OLYMPIA — Washington law enforcement officers want the state’s help in combating increasingly skilled prowlers who are breaking into cars and stealing the contents at alarming rates.
They are pushing lawmakers to toughen penalties on serial offenders in hopes it will be a deterrent.
“Right now you get a slap on the wrist over and over and over again,” said Rep. Mike Hope, R-Lake Stevens, a Seattle police officer, who said car prowling is one of the most reported incidents he deals with on his job.
Police say the number of break-ins began to rise soon after lawmakers cracked down on auto thieves six years ago by imposing longer sentences on those convicted of theft multiple times.
They back a bill introduced by Sen. Nick Harper, D-Everett, which sailed through the Senate on a 48-0 vote Feb. 25 and is now under consideration in the House.
Harper told the House Public Safety Committee on Tuesday that people quit taking the cars and started breaking into them and taking the contents,
“It is not a panacea fix to vehicle prowling,” he said. “But I do believe we’ll see a dramatic decrease.”
Senate Bill 5053 changes penalties for those convicted of vehicle prowling in the second degree, which involves breaking into a vehicle other than a motor home or boat and snatching items inside.
Today, this crime is a gross misdemeanor. A conviction can bring a possible sentence in county jail of up to 364 days and a fine of $10,000.
Harper’s bill would make vehicle prowling in the second degree a class C felony upon the third and subsequent convictions. As a felony, it would carry a sentence in jail of six to 12 months plus a fine of up to $5,000. A person with prior felony convictions could receive a longer sentence.
On Tuesday, Snohomish County Sheriff John Lovick told the committee that since the law targeting auto thieves passed in 2007, auto thefts in the county dropped from 6,146 in 2006 to 2,485 in 2012. Prowling could decline as much with this bill, he said confidently.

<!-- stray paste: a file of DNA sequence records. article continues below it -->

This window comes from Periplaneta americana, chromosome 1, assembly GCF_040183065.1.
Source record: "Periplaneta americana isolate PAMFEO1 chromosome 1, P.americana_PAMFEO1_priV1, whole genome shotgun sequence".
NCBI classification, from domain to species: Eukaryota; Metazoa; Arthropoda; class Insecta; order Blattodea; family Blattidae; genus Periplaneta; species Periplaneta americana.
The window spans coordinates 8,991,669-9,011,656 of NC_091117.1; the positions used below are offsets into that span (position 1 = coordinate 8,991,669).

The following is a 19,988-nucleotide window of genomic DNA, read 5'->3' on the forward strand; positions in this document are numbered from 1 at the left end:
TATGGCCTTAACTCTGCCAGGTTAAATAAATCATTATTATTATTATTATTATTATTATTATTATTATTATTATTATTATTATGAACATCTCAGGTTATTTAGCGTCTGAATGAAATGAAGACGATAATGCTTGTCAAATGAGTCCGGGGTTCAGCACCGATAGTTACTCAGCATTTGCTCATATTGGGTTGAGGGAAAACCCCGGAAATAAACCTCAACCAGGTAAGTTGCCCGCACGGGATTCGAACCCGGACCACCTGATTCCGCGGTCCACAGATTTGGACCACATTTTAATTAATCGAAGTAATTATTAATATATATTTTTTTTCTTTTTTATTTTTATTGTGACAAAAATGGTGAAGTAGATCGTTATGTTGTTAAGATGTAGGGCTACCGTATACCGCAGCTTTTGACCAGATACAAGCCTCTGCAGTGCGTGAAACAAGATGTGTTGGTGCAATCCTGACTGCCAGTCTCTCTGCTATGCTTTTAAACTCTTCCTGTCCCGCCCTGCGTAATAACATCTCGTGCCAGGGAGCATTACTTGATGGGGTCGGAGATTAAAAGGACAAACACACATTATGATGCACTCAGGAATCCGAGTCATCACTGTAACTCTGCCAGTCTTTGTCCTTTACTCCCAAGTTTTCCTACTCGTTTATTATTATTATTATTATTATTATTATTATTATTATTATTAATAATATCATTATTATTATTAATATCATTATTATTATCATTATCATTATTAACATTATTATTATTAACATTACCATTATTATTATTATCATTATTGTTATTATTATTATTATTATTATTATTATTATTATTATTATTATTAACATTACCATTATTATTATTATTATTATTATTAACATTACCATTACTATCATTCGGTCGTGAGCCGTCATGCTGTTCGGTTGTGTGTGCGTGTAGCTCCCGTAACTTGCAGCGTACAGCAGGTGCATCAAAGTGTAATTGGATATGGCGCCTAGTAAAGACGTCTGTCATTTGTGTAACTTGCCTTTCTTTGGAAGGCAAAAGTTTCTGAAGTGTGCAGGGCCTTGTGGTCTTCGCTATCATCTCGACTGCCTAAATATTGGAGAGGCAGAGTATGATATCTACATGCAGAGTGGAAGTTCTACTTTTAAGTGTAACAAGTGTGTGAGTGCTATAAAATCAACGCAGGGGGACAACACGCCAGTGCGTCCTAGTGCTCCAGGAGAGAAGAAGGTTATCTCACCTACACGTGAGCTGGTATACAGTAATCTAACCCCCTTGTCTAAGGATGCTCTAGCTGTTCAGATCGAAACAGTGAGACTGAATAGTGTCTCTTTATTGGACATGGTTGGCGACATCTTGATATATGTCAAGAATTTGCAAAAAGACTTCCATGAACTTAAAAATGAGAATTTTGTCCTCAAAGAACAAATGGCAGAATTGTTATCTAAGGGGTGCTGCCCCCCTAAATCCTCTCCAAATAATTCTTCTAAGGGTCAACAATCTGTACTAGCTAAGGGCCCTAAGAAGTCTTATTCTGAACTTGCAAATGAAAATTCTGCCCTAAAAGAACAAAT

“People will know we are serious about this,” said Lovick, who wrote the 2007 bill as a state lawmaker. “This will deter a lot of folks.”
Everett police tallied 7,000 reports of vehicle prowling between Jan. 1, 2010, and Dec. 31, 2012, for an average of almost 6.5 a day, police Chief Kathy Atwood said. In 2010 alone, there were 2,988 reports or more than eight per day, she said.
She and Lovick said these crimes are being committed by those with increasing sophistication and organization. Some work in groups, deploying members to scout out possible targets before striking. Lovick said his office videotaped one person smash a window, grab stuff inside and run off in 15 seconds.
Bob Cooper, representing the Washington Association of Criminal Defense Lawyers, opposed the bill because it ranks the new crime too high on the index used for setting sentences.
The bill proposes to treat vehicle prowling as a more serious crime than assault and hit-and-run as well as possession of a stolen vehicle, he said. Cooper suggested putting vehicle prowling on the same level as possessing a stolen auto.
The committee did not take action on the bill Tuesday.
The Senate has passed a similar bill three straight years only to see it lapse in the House.
This year could turn out differently as the chairman of the House Public Safety Committee is a supporter.
“It’s important to hold accountable people who prowl cars repeatedly. These are people who are living a criminal lifestyle,” Rep. Roger Goodman, D-Kirkland, said before the hearing.
Goodman said he’s encountered opposition from colleagues concerned that creating a new crime will increase costs on an overtaxed criminal justice system. A fiscal analysis of the bill predicted it will cost the state less than $50,000 a year, he said.
“This one is worthy of passage,” he said. “It’s important for my community. It’s important for Everett. It’s important for many other communities.”
Jerry Cornfield: 360-352-8623; email@example.com.